Every Indian should be proud of their mother tongue, says Modi
New Delhi, February 27, 2022
Prime Minister Narendra Modi today said every Indian should be proud of the significant heritage of the number of languages spoken in the country and not hesitate in using their mother tongue even while settled abroad.
Delivering his monthly address, “Mann Ki Baat” over All India Radio (AIR), Modi said, “Even after 75 years of independence, some people are facing a mental dilemma due to which they have reservations about their language, their dress, their food and drink. It is not like this anywhere else in the world. It is our mother tongue, we should speak it with pride.
“India is so rich in terms of languages that it just cannot be compared. The biggest beauty of our languages is that from Kashmir to Kanyakumari, from Kutch to Kohima, hundreds of languages, thousands of dialects which are different from each other but are mutually integrated...many languages - one expression.
“For centuries, our languages have been evolving while learning from each other and have been refining themselves, developing each other. The world’s oldest language is Tamil and every Indian should be proud that we have such a significant heritage of the world. Many ancient scriptures are also there in Sanskrit,” he added.
“The people of India are proud to be associated with 121 forms of mother tongues and 14 of these languages are spoken by more than one crore people in everyday life. That is, many European countries do not have a total population of the people who are associated with 14 different languages in our country outnumber the total population of several European countries.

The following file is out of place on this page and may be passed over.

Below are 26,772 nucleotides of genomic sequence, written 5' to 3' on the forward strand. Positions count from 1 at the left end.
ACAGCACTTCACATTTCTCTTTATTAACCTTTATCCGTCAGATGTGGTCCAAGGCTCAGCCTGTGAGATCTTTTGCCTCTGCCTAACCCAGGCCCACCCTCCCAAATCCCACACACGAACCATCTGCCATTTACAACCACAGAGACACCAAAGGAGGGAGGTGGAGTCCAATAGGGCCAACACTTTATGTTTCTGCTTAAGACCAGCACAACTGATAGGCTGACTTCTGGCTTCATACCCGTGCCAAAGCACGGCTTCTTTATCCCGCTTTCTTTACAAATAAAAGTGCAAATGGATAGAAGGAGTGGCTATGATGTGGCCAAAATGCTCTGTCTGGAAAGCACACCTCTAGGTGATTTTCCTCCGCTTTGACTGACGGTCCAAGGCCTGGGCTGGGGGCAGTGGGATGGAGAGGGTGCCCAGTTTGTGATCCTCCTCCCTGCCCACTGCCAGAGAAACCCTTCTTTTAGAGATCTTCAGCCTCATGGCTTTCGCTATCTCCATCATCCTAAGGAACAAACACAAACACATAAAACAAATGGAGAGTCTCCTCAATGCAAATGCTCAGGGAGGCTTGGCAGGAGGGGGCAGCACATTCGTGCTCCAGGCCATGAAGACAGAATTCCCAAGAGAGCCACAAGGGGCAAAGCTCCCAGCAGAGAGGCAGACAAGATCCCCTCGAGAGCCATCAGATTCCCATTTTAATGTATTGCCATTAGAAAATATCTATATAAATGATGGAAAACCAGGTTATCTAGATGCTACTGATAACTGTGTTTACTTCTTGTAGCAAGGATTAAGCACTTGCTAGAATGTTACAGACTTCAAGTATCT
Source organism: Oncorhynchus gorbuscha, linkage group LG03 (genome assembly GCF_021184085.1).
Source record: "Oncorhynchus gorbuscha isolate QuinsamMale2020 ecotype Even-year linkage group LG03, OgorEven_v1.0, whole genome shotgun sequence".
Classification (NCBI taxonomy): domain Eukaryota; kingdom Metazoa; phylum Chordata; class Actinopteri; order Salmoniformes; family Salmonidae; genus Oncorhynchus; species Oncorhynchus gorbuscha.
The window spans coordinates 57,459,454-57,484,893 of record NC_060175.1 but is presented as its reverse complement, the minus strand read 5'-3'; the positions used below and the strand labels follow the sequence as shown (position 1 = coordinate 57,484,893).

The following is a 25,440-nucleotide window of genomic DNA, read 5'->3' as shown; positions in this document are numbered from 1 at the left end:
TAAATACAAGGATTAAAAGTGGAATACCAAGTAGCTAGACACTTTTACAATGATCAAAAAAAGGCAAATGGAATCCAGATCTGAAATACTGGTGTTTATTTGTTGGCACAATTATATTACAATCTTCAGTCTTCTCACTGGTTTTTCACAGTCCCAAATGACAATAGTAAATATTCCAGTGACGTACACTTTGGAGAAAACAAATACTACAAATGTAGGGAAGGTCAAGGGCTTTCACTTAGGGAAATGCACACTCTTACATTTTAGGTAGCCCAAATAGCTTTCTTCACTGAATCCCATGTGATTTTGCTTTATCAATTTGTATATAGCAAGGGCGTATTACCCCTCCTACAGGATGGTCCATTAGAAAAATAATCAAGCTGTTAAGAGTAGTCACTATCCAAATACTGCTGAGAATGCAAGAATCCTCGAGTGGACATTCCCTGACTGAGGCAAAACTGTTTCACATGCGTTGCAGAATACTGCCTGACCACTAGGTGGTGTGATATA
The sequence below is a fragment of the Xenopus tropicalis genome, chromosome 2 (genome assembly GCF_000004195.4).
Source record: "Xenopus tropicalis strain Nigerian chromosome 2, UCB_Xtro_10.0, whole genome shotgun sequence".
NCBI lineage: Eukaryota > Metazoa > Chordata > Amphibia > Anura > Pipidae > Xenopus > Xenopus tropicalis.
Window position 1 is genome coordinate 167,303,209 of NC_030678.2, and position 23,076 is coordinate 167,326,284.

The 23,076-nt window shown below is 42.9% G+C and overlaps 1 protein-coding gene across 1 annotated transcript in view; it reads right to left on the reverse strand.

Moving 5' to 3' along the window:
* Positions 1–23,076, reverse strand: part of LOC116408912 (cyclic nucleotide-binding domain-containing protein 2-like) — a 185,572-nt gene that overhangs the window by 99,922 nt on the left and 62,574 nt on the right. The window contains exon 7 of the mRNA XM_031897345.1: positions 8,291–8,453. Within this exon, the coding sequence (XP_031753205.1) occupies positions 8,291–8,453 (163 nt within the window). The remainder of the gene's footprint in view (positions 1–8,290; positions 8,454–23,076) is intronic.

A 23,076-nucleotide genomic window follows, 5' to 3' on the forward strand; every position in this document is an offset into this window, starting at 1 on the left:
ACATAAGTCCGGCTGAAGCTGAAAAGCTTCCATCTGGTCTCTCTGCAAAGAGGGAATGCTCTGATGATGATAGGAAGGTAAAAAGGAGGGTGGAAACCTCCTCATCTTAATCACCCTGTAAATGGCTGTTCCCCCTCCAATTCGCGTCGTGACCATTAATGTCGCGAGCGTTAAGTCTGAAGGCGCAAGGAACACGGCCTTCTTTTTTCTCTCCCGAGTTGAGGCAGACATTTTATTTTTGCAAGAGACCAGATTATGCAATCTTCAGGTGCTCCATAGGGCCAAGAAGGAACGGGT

“In the year 2019, Hindi was ranked third among the most spoken languages in the world. Every Indian should be proud of this too. Language is not just a medium of expression but also serves to preserve the culture and heritage of the society.
“Emphasis has been laid on studies in the local language in the National Education Policy. Efforts are being made that our professional courses should also be taught in the regional languages. In Azadi Ka Amrit Kaal, we all should lend momentum to this effort together; this is a work indicative of self-respect. I would like you to know about the qualities of whatever mother tongue you speak and write something in it,” he added.
The Prime Minister referred to 84-year-old Surjan Parohi in Suriname working to save the language heritage of his forefathers, who had migrated to the South American nation. “Surjan Parohi writes very good poetry in Hindi. His name is considered among the national poets there. That is, even today Hindustan beats in his heart. There is a fragrance of the soil of India in his works. The people of Suriname have also built a museum in the name of Surjan Parohi,” he said.
The Prime Minister referred to Kili Paul and his sister Nima in Tanzania, popular on Facebook, Twitter and Instagram for their craze for Indian music. “Their technique of lip-syncing shows how hard they work at it. Recently, a video of him singing our National Anthem 'Jana Gana Mana' on the occasion of Republic Day went viral. A few days ago, he also paid a soulful tribute to Lata Didi by presenting her song. A few days ago, he has also been honoured at the Indian Embassy in Tanzania.
“The magic of Indian music is such that it fascinates everyone. I recall, a few years ago, singers-musicians from more than 150 countries of the world, in their respective countries and costumes, made a presentation of 'Vaishnav Jan', the beloved bhajan of revered Bapu, the favourite composition of Mahatma Gandhi.
“Today, when India is celebrating the important festival of the 75th year of its Independence, similar initiatives can be carried out regarding patriotic songs, where foreign nationals or famous singers from abroad are invited to render Indian patriotic songs. Not only this, if Kili and Neema in Tanzania can lip-sync the songs of India in this manner, aren’t there many types of songs in my country... in many languages of our country... can’t any Gujarati children do that with Tamil songs....some children of Kerala could do that with Assamese songs.... some Kannada children could that with songs of Jammu and Kashmir!”